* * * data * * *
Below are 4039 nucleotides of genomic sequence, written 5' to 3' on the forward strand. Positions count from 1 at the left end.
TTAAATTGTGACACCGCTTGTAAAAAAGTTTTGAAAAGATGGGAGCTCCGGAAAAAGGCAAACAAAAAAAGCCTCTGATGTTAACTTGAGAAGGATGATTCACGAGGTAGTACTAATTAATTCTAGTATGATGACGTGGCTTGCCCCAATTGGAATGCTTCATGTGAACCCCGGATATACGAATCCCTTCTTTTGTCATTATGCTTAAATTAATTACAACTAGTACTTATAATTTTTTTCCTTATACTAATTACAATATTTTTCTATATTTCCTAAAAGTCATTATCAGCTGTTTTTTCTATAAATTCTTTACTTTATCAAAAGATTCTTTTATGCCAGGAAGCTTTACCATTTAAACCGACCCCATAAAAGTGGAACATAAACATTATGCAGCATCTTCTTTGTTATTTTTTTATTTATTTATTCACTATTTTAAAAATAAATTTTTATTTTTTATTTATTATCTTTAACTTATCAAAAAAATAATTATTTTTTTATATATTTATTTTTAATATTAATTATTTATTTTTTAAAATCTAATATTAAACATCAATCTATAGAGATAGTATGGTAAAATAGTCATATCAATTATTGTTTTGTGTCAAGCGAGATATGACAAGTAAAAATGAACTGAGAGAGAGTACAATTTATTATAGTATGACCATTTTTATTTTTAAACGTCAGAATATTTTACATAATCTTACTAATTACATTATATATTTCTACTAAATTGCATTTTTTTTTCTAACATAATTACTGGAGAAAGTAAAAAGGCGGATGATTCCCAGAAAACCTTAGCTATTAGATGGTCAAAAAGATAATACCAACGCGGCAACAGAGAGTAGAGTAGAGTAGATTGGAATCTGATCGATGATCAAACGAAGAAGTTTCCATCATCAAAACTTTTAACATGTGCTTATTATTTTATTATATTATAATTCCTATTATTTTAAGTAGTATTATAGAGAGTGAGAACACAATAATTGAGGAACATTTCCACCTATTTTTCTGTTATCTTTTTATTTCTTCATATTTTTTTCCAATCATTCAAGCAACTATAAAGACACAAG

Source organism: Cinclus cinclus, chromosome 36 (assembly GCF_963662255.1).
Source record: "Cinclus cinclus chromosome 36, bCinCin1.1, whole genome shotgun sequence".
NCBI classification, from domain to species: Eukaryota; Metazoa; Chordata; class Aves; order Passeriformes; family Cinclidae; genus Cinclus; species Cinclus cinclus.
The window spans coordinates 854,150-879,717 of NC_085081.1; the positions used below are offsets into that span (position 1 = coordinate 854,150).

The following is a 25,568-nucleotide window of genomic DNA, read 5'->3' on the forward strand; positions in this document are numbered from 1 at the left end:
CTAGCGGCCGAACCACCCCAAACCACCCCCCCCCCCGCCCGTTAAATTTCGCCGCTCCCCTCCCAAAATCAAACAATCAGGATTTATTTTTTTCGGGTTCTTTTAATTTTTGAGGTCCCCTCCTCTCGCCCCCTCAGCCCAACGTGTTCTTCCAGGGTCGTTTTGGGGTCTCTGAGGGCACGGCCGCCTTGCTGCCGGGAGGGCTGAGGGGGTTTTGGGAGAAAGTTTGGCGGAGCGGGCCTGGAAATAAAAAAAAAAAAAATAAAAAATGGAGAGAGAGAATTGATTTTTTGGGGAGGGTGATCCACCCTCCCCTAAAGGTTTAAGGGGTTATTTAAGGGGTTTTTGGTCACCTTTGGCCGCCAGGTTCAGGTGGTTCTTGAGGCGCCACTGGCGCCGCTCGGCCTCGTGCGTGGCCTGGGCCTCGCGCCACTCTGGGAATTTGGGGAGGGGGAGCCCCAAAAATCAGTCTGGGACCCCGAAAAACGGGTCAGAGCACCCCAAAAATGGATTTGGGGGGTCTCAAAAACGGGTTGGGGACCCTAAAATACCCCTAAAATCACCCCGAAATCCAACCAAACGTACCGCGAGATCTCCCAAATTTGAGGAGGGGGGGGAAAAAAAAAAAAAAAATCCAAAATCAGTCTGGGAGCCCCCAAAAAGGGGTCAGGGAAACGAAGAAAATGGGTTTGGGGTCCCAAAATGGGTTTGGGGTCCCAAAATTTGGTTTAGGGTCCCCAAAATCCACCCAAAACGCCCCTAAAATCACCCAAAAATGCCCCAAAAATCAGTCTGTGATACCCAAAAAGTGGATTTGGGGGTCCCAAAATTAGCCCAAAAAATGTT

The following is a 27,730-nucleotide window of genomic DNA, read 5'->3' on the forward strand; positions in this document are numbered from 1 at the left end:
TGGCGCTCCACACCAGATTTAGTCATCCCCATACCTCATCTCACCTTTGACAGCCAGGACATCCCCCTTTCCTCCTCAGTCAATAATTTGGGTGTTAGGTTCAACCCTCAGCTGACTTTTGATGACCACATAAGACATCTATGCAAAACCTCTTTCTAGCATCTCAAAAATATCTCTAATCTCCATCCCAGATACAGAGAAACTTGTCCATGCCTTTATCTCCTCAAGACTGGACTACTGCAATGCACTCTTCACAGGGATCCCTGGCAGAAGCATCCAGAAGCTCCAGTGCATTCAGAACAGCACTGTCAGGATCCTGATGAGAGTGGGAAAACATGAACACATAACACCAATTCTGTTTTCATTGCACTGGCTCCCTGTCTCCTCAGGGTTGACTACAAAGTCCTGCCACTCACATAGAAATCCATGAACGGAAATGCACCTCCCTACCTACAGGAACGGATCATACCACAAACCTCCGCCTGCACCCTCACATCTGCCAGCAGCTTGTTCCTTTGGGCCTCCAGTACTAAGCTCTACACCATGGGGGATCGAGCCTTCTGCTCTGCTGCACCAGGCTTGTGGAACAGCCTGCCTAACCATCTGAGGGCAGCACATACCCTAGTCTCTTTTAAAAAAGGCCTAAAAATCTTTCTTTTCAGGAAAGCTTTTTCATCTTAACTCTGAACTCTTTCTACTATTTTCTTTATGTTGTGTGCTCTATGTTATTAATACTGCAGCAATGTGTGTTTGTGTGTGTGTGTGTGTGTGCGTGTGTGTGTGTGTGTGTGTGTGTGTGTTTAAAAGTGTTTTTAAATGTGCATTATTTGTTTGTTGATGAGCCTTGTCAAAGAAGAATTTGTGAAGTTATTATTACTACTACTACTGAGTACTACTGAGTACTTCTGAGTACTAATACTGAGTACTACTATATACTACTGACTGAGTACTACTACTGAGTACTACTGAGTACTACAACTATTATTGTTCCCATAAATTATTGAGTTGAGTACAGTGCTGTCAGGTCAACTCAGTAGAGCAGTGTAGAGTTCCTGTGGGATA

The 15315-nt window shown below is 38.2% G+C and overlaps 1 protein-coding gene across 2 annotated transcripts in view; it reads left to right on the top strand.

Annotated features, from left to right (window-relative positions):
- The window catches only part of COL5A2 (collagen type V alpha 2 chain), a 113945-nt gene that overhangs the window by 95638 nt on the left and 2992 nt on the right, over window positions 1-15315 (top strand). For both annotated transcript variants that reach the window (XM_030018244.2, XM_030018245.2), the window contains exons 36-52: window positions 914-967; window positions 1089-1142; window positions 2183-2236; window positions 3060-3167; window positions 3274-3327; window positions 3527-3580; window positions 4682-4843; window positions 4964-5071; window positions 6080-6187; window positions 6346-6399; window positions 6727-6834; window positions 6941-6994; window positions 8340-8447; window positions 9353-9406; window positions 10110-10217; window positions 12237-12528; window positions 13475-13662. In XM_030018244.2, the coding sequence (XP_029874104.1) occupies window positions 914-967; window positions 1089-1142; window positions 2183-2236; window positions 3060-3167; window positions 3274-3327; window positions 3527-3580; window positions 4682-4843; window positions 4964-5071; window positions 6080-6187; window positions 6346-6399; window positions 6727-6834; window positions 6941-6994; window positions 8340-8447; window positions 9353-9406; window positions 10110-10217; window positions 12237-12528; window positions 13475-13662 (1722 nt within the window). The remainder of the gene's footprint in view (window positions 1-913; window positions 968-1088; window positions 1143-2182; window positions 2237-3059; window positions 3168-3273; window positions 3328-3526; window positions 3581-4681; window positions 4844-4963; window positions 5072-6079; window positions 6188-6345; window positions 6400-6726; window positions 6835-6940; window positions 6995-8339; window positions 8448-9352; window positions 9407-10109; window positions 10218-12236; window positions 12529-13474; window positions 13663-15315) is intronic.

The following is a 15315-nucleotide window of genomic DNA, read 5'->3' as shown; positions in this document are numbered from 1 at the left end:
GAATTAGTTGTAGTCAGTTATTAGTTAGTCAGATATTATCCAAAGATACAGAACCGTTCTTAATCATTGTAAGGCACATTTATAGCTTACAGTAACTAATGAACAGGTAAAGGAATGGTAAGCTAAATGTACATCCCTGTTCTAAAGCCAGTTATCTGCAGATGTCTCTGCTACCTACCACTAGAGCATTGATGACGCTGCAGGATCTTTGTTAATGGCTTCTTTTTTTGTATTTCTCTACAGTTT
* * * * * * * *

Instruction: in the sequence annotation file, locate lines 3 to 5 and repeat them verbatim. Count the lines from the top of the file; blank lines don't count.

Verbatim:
Source organism: Cinclus cinclus, chromosome 36 (assembly GCF_963662255.1).
Source record: "Cinclus cinclus chromosome 36, bCinCin1.1, whole genome shotgun sequence".
NCBI classification, from domain to species: Eukaryota; Metazoa; Chordata; class Aves; order Passeriformes; family Cinclidae; genus Cinclus; species Cinclus cinclus.